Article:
Ensor’s farewell to Euromoney
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Ensor’s farewell to Euromoney



Few people can say they have devoted almost 40 years of their life to the service of one company, Very few indeed can claim that they’ve overseen the development of that company from having one niche product to being a company of 50 businesses worth in excess of £1 billion. But that’s exactly what Richard Ensor, who retired as chairman of Euromoney Institutional Investor PLC at the end of September, has achieved.

Ensor began as assistant editor of Euromoney magazine in the summer of 1976. His first cover story was about a crisis in the Argentinian bond markets. Some things never change.

An interview in the November issue that year with economist JK Galbraith demonstrated the combative style and attention to detail that defined the Ensor years.

During a long back and forth on the role of the state in the UK economy, at one point Ensor posits: “The public sector has been shown to have a lower productivity [to the private sector], to be less efficient.”

To which Galbraith replies: “I have the impression that you have been indulging unduly in right-wing literature. Do you think that’s possible?”

Ensor soon moved on to the management team at Euromoney, launching the first spin-off from the magazine – a highly successful books department – and as managing director alongside then-chairman Padraic Fallon oversaw a remarkable period of growth, with the launch of our events businesses, the float of Euromoney on both the Luxembourg and London stock exchanges, the acquisitions of Institutional Investor and Metal Bulletin and the company’s transition into a modern, digital information company.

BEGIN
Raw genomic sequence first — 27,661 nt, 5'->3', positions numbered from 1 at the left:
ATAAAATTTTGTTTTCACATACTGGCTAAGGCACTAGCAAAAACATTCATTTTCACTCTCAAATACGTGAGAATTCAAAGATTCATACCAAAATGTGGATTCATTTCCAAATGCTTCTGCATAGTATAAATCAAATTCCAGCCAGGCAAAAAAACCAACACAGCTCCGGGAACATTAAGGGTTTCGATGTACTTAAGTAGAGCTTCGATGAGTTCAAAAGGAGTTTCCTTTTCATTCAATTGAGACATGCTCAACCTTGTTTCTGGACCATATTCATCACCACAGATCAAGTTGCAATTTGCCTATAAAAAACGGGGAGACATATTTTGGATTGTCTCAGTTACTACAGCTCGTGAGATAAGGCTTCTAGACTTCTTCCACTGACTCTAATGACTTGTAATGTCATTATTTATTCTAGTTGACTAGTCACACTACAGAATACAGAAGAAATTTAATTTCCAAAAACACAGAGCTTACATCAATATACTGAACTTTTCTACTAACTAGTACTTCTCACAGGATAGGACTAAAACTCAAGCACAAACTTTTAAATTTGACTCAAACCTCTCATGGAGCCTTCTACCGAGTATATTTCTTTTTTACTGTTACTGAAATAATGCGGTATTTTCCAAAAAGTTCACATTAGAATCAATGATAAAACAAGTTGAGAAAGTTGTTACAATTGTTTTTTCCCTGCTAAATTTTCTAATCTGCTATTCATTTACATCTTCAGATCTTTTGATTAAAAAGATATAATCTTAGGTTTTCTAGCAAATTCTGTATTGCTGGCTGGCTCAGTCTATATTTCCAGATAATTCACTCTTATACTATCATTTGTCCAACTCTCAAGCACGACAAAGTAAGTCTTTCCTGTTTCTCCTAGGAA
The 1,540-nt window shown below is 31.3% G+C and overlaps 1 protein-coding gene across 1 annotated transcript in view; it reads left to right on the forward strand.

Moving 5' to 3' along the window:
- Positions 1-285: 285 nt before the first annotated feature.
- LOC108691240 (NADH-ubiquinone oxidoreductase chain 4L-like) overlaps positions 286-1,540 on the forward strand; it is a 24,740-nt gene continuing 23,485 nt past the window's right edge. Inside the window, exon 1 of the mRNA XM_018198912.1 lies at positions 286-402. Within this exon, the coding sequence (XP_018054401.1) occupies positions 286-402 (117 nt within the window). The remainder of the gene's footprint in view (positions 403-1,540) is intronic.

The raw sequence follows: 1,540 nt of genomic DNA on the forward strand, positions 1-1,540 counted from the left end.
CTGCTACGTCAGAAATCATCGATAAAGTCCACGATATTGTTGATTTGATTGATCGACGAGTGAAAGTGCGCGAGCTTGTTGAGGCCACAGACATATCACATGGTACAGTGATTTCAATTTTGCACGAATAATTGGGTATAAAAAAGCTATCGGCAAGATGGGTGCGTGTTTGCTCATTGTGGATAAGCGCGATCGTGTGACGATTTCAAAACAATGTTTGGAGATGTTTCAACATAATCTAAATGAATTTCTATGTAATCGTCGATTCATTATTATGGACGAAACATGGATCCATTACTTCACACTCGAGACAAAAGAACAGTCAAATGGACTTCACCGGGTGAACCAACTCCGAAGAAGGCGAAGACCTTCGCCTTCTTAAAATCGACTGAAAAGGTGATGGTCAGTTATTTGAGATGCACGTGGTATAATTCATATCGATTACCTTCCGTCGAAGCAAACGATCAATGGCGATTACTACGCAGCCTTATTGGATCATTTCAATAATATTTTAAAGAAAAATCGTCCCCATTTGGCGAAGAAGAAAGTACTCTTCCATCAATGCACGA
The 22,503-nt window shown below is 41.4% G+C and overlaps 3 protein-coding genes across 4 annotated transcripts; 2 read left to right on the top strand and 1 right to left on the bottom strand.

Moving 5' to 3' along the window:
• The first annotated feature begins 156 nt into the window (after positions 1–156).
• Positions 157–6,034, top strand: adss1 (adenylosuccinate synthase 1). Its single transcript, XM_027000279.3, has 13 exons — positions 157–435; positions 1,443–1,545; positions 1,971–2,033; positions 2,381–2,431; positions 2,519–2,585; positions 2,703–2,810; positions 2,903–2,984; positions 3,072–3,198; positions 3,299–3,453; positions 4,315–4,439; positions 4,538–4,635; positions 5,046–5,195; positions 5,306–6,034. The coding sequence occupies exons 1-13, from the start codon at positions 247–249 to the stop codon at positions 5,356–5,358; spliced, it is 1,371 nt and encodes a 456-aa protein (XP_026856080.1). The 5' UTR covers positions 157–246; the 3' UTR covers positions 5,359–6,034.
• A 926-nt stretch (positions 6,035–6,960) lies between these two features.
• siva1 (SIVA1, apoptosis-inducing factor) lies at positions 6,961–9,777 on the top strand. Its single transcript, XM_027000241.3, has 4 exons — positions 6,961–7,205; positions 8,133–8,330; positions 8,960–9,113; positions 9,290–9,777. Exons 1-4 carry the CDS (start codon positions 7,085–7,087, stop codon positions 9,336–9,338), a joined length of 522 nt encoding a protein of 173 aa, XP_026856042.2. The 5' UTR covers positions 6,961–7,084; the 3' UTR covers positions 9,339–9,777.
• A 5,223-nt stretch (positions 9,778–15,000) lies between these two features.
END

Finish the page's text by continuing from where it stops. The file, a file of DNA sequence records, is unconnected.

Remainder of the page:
Throughout those 39 years, Ensor demonstrated a forensic eye for numbers and a laser-like approach to management decisions. Papers submitted to him would inevitably suffer the fate of being scrawled in his familiar hand with exclamation points, question marks and comments questioning their meaning. Face-to-face presentations were likely to be interrupted by incredulous interjections such as: “These are just words!” or “Could you wake us up when you’ve finished?”

But that hard exterior did not mask an unflinchingly fair and loyal boss, one who dispensed sage advice and quickly forgave those who admitted their mistakes.

After Fallon’s death, Ensor became chairman in 2012. His enthusiasm for the company, and the markets it covers, never waned. The last conference he chaired was in Egypt in September. Ensor’s flights from London were badly delayed, and when he arrived just before the morning start of the event, he found his hotel room had been given up to another guest.

Undeterred, Ensor was still on stage first thing to give the welcome address and interview the country’s finance minister in front of several hundred delegates.

Euromoney will miss that dedication and support. We hope our readers will join everyone at the company in thanking Richard and wishing him a long, happy and fulfilling retirement.

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